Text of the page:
A giant bomb going off and them being able to tell that it was not a nuclear weapon due to its energy signature though? Really? I am guessing since getting close enough to use their tricorders would be dangerous due to the radiation they would expect to be there thinking that they were nuclear so they must have scanned from their starships. Seriously, not only could they magically tell that these were not nuclear weapons but that they were Dr. Manhatten fast enough to keep Nixon from hitting the retaliation button just did not make sense to me. That would have to mean that they knew, more or less instantaneously, that it was not a nuclear weapon. Perhaps they would have that kind of tech having worked with Dr. Manhatten for so long, but it just did not jive with the world as I thought it was supposed to be.

    On a side not, when all the buildings being rebuilt had Veidt written on them, did anyone else feel like it was making it appear as though getting the rebuilding contracts and reforming the world in his image was the reason Veidt did it? I know in the book that was not the case, but then again in the book he was not a flat out villain like he was in the movie.

    The difference for me was, none of this ruined the movie for me. The music nearly ruined the movie for me, but overall I still found it good. Not great by any means, I will not pick up the DVD, but I do not regret seeing it and it does not tarnish my love of Moore’s second greatest achievement (League of Extraordinary Gentlemen is just better in my opinion). It could have been a LOT worse, especially with Snyder at the helm. But I think that he has finally made a movie that gets a passing grade.

  18. Pookie says:

    But B3 it says a lot that you know you are too close to be objective. I think its the same with anything we love or that moved us especially when we are young. I always cringe when I see someone make a bad B flick out of Lovecraft’s stories. He was the first author to really get me enough I wouldn’t read it at night alone.

  19. Samodean says:

    Instead of posting an essay in comments, here.

  20. Folstar says:

    The change to the ending was totally acceptable in my opinion. Think how much more content/dialogue would have been lost/rushed if they had included the 15-20 minutes of screen time necessary to make the island/alien/psychic thing even remotely understandable to any viewer who hadn’t read the books.

    Also I have to disagree with the assertion the Russians would have launched their missiles 3 seconds after their city blew up- why launch nukes if it appears Dr. Manhattan has returned? Isn’t he the whole reason they didn’t launch a long time ago? As for the “how could they tell it was Manhattan and not a nuke” rant lets suspend disbelief and/or use our imaginations and just guess their was no mushroom cloud + city gone = not a nuke.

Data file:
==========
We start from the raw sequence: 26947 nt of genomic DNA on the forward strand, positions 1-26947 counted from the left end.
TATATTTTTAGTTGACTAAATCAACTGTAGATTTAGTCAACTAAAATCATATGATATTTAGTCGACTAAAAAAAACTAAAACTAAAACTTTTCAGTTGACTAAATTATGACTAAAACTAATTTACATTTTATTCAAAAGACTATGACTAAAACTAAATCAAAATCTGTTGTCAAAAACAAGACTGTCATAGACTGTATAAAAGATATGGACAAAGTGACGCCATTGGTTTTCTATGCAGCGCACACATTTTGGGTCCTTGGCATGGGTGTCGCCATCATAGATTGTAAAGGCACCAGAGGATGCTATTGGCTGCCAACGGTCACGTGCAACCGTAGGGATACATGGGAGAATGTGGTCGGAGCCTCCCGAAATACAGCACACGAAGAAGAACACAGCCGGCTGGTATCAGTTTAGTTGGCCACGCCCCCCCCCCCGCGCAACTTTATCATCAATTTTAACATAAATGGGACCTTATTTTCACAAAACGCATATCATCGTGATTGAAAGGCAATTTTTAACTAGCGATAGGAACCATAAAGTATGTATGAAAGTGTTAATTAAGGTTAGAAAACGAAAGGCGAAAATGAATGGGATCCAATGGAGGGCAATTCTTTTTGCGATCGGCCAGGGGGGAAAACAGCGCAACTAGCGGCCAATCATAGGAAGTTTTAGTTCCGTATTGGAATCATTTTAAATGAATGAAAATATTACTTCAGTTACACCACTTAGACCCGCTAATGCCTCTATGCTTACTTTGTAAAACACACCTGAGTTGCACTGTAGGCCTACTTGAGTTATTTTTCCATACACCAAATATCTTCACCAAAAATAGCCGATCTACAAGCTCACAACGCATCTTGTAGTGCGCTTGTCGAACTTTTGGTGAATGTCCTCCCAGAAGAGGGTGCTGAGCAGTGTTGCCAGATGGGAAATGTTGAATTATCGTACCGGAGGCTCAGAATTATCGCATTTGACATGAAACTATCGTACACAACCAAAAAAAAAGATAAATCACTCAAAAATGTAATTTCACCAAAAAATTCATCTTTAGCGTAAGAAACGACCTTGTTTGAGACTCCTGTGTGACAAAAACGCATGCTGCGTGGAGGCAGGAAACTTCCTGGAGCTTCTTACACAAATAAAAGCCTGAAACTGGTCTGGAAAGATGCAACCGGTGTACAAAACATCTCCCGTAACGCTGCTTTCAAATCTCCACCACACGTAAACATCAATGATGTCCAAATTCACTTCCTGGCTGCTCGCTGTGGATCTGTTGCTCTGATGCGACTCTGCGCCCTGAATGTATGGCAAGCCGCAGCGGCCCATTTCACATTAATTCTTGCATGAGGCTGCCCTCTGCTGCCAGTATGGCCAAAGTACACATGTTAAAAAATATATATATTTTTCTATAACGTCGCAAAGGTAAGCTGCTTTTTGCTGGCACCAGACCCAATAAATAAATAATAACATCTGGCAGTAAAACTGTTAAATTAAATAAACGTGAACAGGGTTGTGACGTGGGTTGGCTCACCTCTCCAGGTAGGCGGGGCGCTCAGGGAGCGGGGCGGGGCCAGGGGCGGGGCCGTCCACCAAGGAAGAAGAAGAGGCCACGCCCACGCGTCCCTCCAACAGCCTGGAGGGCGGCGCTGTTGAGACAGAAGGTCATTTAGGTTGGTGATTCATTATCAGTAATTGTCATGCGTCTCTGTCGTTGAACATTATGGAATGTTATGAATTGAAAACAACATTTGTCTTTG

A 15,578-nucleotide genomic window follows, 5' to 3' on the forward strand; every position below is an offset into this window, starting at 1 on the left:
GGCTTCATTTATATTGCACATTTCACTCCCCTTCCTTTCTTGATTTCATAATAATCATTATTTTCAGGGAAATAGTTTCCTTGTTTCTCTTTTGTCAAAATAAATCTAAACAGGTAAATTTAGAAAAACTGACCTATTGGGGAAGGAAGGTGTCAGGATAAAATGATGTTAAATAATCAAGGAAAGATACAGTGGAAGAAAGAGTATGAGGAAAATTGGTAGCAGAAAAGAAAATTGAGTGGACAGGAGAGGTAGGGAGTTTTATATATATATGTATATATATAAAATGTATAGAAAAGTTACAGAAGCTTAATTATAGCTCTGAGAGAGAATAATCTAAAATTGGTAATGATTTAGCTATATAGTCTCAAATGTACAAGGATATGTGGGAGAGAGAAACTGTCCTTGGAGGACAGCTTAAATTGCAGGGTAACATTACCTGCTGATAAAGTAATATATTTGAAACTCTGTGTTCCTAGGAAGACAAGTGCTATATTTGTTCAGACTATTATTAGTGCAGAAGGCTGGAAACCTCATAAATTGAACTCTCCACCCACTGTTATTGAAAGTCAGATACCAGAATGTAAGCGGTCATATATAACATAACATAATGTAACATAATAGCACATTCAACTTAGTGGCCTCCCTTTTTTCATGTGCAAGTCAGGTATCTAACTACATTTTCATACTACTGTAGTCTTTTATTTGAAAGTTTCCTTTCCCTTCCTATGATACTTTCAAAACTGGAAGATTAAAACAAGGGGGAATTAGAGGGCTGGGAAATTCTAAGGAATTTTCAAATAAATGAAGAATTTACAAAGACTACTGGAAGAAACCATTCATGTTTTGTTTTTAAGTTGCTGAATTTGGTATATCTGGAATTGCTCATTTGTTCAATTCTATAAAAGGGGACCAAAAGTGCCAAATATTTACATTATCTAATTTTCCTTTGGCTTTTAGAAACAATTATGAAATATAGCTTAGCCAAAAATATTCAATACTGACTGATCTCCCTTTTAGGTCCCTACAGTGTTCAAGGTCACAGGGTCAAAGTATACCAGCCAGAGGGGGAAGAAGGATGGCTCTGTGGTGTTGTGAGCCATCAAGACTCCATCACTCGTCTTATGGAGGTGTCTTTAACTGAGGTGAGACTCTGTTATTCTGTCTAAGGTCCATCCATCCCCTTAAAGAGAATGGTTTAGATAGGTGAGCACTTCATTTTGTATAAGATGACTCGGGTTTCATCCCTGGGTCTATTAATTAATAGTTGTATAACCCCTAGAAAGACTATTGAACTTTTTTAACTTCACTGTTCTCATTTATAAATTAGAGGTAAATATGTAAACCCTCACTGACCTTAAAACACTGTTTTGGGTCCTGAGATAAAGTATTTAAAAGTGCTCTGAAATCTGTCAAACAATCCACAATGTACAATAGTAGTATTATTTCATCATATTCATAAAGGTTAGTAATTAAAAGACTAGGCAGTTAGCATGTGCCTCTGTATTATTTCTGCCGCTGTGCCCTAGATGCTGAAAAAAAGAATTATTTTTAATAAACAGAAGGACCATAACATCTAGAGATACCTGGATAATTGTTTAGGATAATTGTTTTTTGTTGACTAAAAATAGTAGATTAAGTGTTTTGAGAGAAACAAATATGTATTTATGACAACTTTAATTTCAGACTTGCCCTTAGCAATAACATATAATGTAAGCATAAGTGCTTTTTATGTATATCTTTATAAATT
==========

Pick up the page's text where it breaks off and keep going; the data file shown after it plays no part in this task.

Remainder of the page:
I do agree the graphic violence could have been toned waaaaay down. A few broken bones in the gang fight, Rorschach simply burning the building down (and leaving out the ‘here, have a saw’ part because people will think of Saw), and slightly less gruesome remains from the exploded people would have detracted from the story less and probably won the movie more supporters.

  21. cp says:

    While the squid might’ve been hard to pull off in a movie, I’m thinking an alien invasion hoax of SOME kind would have been far better than the ending we saw in the movie.

    Let me explain: During the scene where Veidt has the meeting with the heads of the auto industry (you know, the scene where Lee Iacocca gets capped), Adrian explains his belief that war is propagated due to the lack of renewable cheap/free energy sources. OK, I’ll buy that….I can only think of two reasons people go to war: 1) religious fanaticism and 2) coveting another countries’ resources. But if Veidt DOES have the energy tech available to him, even if it’s not quite perfected, doesn’t it make more sense to start rolling out that technology to stem the tides of war? Rather than option b) murdering millions of innocents. Veidt was never an overly violent man during his time as a crime-fighter (unlike Rorshach), and I think, given his character, he would have used the Dr. Manhattan gambit ONLY as a last resort. Lets face it, if that thing could produce enough energy to wipe out that many cities, it surely could be used to simply provide power to those cities and more.

    I suppose they changed the ending from the original ‘Alien Invasion’ hoax to simplify the plot, and keep running time shorter. After all, they would have had to build up the whole thing about the missing writers and artists, etc. But for my money, I would have preferred a 4 hour Watchmen movie that kept the original ending from the graphic novel.

    That said, all in all, I was impressed with the movie, and how faithfully they adapted it (‘cept for the ending).